United States District Court, Northern District of Illinois, E. D
September 21, 1982
UNITED STATES OF AMERICA EX REL. MICHAEL J. HANRAHAN, PETITIONER,
DANIEL C. BOSSE, RESPONDENT.
The opinion of the court was delivered by: Shadur, District Judge.
MEMORANDUM OPINION AND ORDER
Michael Hanrahan ("Hanrahan") has filed a petition for a writ
of habeas corpus, which comes before this Court for preliminary
consideration under Rule 4 of the Rules Governing Section 2254
Cases. Because the petition and attached exhibits do not
present a cognizable claim for habeas relief, the petition is
Hanrahan and his father Homer were charged with the murder,
aggravated kidnapping and aggravated battery of Hanrahan's
mother. After a jury found Hanrahan guilty of the second and
third charges, he was sentenced to concurrent terms of 10 to 25
years for aggravated kidnapping and 3 to 10 years for
aggravated battery. Both convictions were upheld on appeal.
People v. Hanrahan, 64 Ill. App.3d 207, 20 Ill.Dec. 866,
380 N.E.2d 1075 (1st Dist. 1978), cert. denied, 444 U.S. 828, 100
S.Ct. 53, 62 L.Ed.2d 36 (1979).
After certiorari was denied Hanrahan moved for reduction of
sentence before the judge who had sentenced him. His motion was
granted, the trial court reducing the sentences to 5 years'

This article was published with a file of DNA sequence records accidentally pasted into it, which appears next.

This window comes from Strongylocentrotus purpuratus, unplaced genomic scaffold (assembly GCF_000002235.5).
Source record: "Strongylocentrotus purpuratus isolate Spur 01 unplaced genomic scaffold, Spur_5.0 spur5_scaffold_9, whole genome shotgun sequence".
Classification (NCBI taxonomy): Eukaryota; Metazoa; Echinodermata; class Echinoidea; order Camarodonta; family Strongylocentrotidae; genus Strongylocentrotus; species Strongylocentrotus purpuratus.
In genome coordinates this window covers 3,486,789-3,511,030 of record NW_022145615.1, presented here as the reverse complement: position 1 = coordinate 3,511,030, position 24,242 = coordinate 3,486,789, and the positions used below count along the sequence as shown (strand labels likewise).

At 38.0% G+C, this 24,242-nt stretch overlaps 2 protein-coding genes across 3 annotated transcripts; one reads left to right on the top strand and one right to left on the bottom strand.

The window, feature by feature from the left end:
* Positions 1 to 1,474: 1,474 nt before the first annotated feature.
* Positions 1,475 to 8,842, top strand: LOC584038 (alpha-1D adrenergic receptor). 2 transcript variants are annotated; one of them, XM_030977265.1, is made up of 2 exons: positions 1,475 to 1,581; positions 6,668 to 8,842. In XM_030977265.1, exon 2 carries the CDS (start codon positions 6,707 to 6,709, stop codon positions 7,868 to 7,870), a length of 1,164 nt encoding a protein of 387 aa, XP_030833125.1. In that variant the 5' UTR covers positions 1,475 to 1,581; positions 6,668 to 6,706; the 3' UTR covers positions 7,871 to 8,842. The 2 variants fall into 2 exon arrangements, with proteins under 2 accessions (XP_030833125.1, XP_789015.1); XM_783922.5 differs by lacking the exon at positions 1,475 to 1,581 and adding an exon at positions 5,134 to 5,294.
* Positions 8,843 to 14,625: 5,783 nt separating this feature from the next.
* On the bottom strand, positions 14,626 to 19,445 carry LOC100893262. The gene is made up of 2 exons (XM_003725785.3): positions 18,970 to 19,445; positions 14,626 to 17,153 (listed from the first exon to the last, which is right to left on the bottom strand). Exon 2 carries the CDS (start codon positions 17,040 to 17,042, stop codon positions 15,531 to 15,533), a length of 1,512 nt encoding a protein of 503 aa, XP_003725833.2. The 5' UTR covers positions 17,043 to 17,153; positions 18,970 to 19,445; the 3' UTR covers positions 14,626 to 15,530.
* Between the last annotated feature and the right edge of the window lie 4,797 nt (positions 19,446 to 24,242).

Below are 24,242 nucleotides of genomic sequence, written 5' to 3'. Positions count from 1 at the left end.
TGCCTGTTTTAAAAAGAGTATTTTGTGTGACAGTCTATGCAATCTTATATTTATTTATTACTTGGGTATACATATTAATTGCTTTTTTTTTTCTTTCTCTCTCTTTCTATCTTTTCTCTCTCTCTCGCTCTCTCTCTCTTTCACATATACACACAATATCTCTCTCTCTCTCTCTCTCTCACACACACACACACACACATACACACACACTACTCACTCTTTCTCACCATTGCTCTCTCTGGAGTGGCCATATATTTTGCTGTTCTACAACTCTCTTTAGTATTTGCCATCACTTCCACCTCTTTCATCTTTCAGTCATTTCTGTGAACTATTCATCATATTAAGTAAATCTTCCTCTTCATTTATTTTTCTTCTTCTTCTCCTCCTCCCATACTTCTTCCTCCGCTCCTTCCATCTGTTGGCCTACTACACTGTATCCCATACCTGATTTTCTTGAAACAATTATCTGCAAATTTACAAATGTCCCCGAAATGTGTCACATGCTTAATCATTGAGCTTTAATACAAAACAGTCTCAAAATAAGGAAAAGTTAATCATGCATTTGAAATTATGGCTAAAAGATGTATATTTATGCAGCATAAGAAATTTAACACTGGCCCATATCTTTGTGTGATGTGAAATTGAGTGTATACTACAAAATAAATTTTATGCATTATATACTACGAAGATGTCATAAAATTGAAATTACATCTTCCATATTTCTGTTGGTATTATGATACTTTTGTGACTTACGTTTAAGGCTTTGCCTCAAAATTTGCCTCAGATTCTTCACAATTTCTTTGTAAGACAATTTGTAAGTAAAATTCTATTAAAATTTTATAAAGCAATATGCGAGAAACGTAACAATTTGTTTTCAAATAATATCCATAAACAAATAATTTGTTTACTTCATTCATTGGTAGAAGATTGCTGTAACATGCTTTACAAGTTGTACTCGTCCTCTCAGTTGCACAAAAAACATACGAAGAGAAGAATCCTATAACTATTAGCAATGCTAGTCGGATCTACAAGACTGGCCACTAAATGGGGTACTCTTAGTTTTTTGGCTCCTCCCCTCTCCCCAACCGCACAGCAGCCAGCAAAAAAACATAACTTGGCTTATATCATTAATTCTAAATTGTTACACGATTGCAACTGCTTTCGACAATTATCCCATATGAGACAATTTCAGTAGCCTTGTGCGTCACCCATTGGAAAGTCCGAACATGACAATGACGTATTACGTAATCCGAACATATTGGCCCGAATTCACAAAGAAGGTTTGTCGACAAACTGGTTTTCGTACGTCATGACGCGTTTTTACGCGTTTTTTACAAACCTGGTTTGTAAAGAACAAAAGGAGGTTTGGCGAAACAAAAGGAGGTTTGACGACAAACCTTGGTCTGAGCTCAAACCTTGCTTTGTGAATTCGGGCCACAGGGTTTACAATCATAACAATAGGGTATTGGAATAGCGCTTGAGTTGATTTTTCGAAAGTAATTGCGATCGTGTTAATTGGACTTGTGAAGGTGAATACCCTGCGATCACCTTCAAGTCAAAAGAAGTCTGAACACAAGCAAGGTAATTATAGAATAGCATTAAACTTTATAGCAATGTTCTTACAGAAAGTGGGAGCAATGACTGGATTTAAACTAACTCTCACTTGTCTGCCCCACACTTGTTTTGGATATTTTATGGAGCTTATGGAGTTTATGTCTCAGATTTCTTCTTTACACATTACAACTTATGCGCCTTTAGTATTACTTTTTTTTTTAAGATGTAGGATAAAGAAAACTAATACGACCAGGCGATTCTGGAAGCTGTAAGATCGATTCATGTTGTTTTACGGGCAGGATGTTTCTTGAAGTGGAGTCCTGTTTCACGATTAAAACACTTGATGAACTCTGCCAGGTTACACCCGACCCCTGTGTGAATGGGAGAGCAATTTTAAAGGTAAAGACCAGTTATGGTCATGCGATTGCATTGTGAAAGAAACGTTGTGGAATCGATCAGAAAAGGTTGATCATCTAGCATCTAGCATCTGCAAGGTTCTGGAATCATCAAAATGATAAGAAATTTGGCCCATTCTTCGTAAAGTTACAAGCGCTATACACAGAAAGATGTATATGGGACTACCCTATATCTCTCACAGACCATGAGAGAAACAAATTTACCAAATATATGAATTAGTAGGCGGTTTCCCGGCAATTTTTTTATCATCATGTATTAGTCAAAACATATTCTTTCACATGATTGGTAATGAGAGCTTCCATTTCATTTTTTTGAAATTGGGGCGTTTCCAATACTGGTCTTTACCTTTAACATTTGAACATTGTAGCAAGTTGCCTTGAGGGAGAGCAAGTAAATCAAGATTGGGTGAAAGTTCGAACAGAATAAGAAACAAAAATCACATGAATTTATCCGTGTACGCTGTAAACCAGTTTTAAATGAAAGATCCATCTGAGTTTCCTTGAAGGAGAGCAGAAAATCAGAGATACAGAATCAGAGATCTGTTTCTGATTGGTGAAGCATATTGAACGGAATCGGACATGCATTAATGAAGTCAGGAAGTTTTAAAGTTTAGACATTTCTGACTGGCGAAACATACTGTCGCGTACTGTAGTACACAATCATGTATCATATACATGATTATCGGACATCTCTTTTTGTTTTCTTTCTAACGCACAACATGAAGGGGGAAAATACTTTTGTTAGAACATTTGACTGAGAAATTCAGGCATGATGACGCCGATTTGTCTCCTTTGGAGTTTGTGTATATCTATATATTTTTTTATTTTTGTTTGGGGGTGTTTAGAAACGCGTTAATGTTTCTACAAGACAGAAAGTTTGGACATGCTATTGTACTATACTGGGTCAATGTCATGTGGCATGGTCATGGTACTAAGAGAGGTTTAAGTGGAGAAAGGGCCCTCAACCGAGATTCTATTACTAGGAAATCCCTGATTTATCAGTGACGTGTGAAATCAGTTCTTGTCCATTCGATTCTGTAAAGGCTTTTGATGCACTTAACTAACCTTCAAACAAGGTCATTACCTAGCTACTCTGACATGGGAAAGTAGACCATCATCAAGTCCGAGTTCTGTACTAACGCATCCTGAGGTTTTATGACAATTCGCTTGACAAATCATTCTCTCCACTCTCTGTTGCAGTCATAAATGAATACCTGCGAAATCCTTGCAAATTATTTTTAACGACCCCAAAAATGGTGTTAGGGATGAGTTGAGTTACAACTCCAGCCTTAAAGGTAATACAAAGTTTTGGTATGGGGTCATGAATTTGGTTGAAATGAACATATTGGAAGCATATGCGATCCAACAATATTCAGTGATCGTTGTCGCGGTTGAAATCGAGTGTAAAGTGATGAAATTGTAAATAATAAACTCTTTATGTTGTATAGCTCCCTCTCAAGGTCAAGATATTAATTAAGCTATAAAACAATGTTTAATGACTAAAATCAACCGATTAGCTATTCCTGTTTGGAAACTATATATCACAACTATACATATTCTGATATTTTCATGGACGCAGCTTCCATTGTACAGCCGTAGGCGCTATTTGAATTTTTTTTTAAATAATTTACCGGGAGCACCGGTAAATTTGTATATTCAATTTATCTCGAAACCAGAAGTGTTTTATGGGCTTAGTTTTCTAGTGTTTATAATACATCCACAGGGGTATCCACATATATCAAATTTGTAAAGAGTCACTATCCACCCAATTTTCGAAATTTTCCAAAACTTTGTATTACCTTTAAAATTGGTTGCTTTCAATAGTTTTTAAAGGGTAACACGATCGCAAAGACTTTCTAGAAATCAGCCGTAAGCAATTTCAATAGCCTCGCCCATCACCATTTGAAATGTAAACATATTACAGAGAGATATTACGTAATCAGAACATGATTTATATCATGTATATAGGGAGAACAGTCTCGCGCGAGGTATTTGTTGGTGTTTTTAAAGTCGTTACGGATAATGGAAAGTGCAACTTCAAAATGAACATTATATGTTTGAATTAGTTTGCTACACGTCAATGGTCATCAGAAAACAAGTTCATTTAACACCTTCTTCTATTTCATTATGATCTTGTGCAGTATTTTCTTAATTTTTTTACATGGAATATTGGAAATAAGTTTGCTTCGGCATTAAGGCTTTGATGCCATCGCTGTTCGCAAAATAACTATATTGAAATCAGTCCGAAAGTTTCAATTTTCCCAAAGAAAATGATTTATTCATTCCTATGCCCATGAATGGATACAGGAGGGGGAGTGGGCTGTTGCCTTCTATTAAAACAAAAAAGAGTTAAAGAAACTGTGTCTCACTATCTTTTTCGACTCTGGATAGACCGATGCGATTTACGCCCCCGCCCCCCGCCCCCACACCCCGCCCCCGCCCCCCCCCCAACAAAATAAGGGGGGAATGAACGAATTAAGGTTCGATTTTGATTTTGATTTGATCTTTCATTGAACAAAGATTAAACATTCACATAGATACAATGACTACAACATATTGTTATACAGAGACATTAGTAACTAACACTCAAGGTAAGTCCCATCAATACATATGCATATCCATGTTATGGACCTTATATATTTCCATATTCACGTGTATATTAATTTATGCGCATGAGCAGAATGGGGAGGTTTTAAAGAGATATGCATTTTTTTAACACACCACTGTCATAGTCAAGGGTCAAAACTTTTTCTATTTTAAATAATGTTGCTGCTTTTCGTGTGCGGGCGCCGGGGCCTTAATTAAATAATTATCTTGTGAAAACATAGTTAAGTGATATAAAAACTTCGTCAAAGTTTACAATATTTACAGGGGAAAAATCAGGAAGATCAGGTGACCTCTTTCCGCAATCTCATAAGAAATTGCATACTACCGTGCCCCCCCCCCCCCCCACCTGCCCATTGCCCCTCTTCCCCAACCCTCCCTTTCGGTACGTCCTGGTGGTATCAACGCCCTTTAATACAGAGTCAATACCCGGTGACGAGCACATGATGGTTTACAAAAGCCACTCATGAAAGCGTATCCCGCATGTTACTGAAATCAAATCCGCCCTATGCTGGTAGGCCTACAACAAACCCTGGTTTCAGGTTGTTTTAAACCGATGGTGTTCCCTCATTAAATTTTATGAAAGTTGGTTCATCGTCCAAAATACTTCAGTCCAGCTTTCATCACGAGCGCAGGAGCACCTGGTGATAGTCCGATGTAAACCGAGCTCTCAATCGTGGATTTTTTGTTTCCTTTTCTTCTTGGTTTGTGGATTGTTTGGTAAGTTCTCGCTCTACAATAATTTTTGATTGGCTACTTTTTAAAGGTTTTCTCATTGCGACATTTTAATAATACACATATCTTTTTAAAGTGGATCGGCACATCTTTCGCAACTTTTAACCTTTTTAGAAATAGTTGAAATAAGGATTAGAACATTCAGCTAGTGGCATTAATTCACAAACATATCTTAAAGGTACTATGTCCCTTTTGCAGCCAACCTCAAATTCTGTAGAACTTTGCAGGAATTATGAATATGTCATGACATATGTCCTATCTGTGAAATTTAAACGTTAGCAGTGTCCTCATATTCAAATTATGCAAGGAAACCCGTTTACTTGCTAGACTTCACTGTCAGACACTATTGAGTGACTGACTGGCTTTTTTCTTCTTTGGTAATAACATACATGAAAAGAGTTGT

probation for aggravated kidnapping and 1 to 10 years for
That action was challenged by the State's institution of
original mandamus proceedings in the Illinois Supreme Court.
That Court issued a writ of mandamus directing the trial judge
to vacate and expunge his order reducing Hanrahan's sentences
and to issue a mittimus conforming to the sentences originally
imposed. People ex rel. Carey v. Collins, 81 Ill.2d 118, 39
Ill.Dec. 795, 405 N.E.2d 774 (1980). Shortly thereafter
Hanrahan filed a post-conviction petition in state court
challenging his conviction on grounds not germane to the issues
raised here. Following denial of that petition Hanrahan
appealed to the state Appellate Court (the appeal is still
Hanrahan now asserts two grounds for habeas corpus relief:
(1) In his original trial the failure to suppress inculpatory
statements taken from him after his arrest was constitutional
(2) In the mandamus proceeding the writ directing vacation of
the reduction of his sentence was erroneous and deprived him
of due process and equal protection in violation of the
Both contentions must fail.
Acting on information given them by Hanrahan's sister Mary
Ellen and evidence
found at his mother's home, police arrested Hanrahan in the
early morning hours of November 22, 1974 at the fraternity
house where he was living. They advised Hanrahan of his
Miranda rights, then handcuffed him and transported him to
the police station for questioning. At the station Hanrahan
gave eight statements to police and prosecutors in response to
sporadic questioning over an 18-hour period. On each occasion
Hanrahan was read his Miranda rights before he was
Before trial Hanrahan moved to quash his arrest and to suppress
the statements. After extensive testimony the trial court
denied the motion. On appeal Hanrahan argued the statements
were the product of an illegal investigatory arrest, so the
Fourth Amendment*fn1 required their exclusion. Because it
found the facts known to the police when they arrested Hanrahan